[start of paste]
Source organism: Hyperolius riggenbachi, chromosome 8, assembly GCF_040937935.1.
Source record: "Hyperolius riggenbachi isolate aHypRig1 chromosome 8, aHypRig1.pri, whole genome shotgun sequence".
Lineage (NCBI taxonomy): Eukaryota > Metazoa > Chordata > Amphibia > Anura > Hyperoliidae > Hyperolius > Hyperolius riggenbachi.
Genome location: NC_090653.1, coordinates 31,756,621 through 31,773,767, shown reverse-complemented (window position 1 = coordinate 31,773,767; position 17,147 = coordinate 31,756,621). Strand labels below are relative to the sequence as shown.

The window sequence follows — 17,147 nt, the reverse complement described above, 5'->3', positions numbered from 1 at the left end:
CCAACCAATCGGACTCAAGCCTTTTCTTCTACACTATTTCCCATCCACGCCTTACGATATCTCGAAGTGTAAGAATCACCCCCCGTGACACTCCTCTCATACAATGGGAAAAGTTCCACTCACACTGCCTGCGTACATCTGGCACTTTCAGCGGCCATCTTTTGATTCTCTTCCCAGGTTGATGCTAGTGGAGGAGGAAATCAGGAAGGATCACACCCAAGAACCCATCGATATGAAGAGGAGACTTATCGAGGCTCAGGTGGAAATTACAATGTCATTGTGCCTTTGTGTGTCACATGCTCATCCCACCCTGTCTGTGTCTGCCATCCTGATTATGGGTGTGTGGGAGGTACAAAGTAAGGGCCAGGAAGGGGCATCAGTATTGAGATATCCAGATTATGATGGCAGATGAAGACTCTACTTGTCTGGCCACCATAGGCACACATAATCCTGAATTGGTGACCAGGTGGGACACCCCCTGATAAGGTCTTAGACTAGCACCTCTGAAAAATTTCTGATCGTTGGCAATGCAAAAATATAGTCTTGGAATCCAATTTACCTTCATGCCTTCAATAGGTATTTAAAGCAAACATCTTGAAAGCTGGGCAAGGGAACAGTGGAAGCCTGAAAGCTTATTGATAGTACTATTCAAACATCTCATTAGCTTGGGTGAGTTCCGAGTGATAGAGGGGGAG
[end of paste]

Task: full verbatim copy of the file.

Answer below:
Source organism: Hyperolius riggenbachi, chromosome 8, assembly GCF_040937935.1.
Source record: "Hyperolius riggenbachi isolate aHypRig1 chromosome 8, aHypRig1.pri, whole genome shotgun sequence".
Lineage (NCBI taxonomy): Eukaryota > Metazoa > Chordata > Amphibia > Anura > Hyperoliidae > Hyperolius > Hyperolius riggenbachi.
Genome location: NC_090653.1, coordinates 31,756,621 through 31,773,767, shown reverse-complemented (window position 1 = coordinate 31,773,767; position 17,147 = coordinate 31,756,621). Strand labels below are relative to the sequence as shown.

The window sequence follows — 17,147 nt, the reverse complement described above, 5'->3', positions numbered from 1 at the left end:
CCAACCAATCGGACTCAAGCCTTTTCTTCTACACTATTTCCCATCCACGCCTTACGATATCTCGAAGTGTAAGAATCACCCCCCGTGACACTCCTCTCATACAATGGGAAAAGTTCCACTCACACTGCCTGCGTACATCTGGCACTTTCAGCGGCCATCTTTTGATTCTCTTCCCAGGTTGATGCTAGTGGAGGAGGAAATCAGGAAGGATCACACCCAAGAACCCATCGATATGAAGAGGAGACTTATCGAGGCTCAGGTGGAAATTACAATGTCATTGTGCCTTTGTGTGTCACATGCTCATCCCACCCTGTCTGTGTCTGCCATCCTGATTATGGGTGTGTGGGAGGTACAAAGTAAGGGCCAGGAAGGGGCATCAGTATTGAGATATCCAGATTATGATGGCAGATGAAGACTCTACTTGTCTGGCCACCATAGGCACACATAATCCTGAATTGGTGACCAGGTGGGACACCCCCTGATAAGGTCTTAGACTAGCACCTCTGAAAAATTTCTGATCGTTGGCAATGCAAAAATATAGTCTTGGAATCCAATTTACCTTCATGCCTTCAATAGGTATTTAAAGCAAACATCTTGAAAGCTGGGCAAGGGAACAGTGGAAGCCTGAAAGCTTATTGATAGTACTATTCAAACATCTCATTAGCTTGGGTGAGTTCCGAGTGATAGAGGGGGAG